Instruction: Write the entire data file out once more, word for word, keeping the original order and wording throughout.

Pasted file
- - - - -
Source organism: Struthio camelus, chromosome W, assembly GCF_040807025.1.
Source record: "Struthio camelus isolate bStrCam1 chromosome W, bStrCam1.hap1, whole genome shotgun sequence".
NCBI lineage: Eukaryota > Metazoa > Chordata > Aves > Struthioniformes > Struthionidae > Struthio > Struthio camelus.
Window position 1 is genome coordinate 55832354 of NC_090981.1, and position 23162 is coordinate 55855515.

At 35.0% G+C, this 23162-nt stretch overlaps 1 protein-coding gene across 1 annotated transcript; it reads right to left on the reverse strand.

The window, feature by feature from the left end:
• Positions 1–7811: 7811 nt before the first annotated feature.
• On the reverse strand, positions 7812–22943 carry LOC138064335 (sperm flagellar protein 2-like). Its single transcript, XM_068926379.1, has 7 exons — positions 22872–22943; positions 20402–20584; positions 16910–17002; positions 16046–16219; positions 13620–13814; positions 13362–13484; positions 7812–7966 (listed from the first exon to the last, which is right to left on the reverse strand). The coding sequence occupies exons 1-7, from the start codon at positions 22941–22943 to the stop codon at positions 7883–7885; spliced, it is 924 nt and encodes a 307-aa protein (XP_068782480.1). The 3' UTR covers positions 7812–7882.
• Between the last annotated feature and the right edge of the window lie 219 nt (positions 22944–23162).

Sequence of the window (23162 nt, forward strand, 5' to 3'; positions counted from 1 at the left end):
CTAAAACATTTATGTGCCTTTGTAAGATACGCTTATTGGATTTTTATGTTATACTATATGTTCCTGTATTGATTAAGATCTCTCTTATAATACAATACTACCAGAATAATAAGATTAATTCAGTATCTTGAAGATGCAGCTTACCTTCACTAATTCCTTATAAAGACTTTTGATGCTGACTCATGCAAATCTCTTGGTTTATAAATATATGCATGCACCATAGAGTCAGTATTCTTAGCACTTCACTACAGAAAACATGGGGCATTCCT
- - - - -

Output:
Source organism: Struthio camelus, chromosome W, assembly GCF_040807025.1.
Source record: "Struthio camelus isolate bStrCam1 chromosome W, bStrCam1.hap1, whole genome shotgun sequence".
NCBI lineage: Eukaryota > Metazoa > Chordata > Aves > Struthioniformes > Struthionidae > Struthio > Struthio camelus.
Window position 1 is genome coordinate 55832354 of NC_090981.1, and position 23162 is coordinate 55855515.

At 35.0% G+C, this 23162-nt stretch overlaps 1 protein-coding gene across 1 annotated transcript; it reads right to left on the reverse strand.

The window, feature by feature from the left end:
• Positions 1–7811: 7811 nt before the first annotated feature.
• On the reverse strand, positions 7812–22943 carry LOC138064335 (sperm flagellar protein 2-like). Its single transcript, XM_068926379.1, has 7 exons — positions 22872–22943; positions 20402–20584; positions 16910–17002; positions 16046–16219; positions 13620–13814; positions 13362–13484; positions 7812–7966 (listed from the first exon to the last, which is right to left on the reverse strand). The coding sequence occupies exons 1-7, from the start codon at positions 22941–22943 to the stop codon at positions 7883–7885; spliced, it is 924 nt and encodes a 307-aa protein (XP_068782480.1). The 3' UTR covers positions 7812–7882.
• Between the last annotated feature and the right edge of the window lie 219 nt (positions 22944–23162).

Sequence of the window (23162 nt, forward strand, 5' to 3'; positions counted from 1 at the left end):
CTAAAACATTTATGTGCCTTTGTAAGATACGCTTATTGGATTTTTATGTTATACTATATGTTCCTGTATTGATTAAGATCTCTCTTATAATACAATACTACCAGAATAATAAGATTAATTCAGTATCTTGAAGATGCAGCTTACCTTCACTAATTCCTTATAAAGACTTTTGATGCTGACTCATGCAAATCTCTTGGTTTATAAATATATGCATGCACCATAGAGTCAGTATTCTTAGCACTTCACTACAGAAAACATGGGGCATTCCT